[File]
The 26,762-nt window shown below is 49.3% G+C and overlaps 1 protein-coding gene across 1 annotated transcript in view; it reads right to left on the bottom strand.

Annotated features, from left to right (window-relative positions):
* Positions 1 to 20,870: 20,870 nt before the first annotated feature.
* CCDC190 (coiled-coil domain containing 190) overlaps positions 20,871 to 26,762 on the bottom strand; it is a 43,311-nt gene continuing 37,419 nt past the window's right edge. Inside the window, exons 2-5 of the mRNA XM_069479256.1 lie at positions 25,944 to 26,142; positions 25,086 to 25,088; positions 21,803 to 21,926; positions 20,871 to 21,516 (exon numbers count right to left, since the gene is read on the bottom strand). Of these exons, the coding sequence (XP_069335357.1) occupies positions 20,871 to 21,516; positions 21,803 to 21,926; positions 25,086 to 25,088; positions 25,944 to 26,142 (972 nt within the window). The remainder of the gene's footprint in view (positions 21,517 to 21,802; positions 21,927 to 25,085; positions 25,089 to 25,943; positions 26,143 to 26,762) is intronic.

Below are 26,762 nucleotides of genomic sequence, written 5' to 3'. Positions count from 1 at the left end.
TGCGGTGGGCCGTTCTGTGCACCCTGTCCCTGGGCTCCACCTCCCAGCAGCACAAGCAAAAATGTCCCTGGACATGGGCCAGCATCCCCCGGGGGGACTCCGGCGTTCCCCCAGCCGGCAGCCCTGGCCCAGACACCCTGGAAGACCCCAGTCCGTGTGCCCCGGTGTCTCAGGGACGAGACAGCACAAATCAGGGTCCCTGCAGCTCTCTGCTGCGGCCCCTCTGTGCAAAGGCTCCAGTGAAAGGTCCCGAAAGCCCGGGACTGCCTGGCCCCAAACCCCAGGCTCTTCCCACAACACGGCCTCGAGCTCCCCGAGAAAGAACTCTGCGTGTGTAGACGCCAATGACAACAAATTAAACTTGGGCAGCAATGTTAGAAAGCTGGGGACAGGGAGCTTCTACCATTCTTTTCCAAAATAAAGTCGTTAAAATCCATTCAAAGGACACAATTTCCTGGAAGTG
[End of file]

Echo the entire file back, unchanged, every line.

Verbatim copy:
The 26,762-nt window shown below is 49.3% G+C and overlaps 1 protein-coding gene across 1 annotated transcript in view; it reads right to left on the bottom strand.

Annotated features, from left to right (window-relative positions):
* Positions 1 to 20,870: 20,870 nt before the first annotated feature.
* CCDC190 (coiled-coil domain containing 190) overlaps positions 20,871 to 26,762 on the bottom strand; it is a 43,311-nt gene continuing 37,419 nt past the window's right edge. Inside the window, exons 2-5 of the mRNA XM_069479256.1 lie at positions 25,944 to 26,142; positions 25,086 to 25,088; positions 21,803 to 21,926; positions 20,871 to 21,516 (exon numbers count right to left, since the gene is read on the bottom strand). Of these exons, the coding sequence (XP_069335357.1) occupies positions 20,871 to 21,516; positions 21,803 to 21,926; positions 25,086 to 25,088; positions 25,944 to 26,142 (972 nt within the window). The remainder of the gene's footprint in view (positions 21,517 to 21,802; positions 21,927 to 25,085; positions 25,089 to 25,943; positions 26,143 to 26,762) is intronic.

Below are 26,762 nucleotides of genomic sequence, written 5' to 3'. Positions count from 1 at the left end.
TGCGGTGGGCCGTTCTGTGCACCCTGTCCCTGGGCTCCACCTCCCAGCAGCACAAGCAAAAATGTCCCTGGACATGGGCCAGCATCCCCCGGGGGGACTCCGGCGTTCCCCCAGCCGGCAGCCCTGGCCCAGACACCCTGGAAGACCCCAGTCCGTGTGCCCCGGTGTCTCAGGGACGAGACAGCACAAATCAGGGTCCCTGCAGCTCTCTGCTGCGGCCCCTCTGTGCAAAGGCTCCAGTGAAAGGTCCCGAAAGCCCGGGACTGCCTGGCCCCAAACCCCAGGCTCTTCCCACAACACGGCCTCGAGCTCCCCGAGAAAGAACTCTGCGTGTGTAGACGCCAATGACAACAAATTAAACTTGGGCAGCAATGTTAGAAAGCTGGGGACAGGGAGCTTCTACCATTCTTTTCCAAAATAAAGTCGTTAAAATCCATTCAAAGGACACAATTTCCTGGAAGTG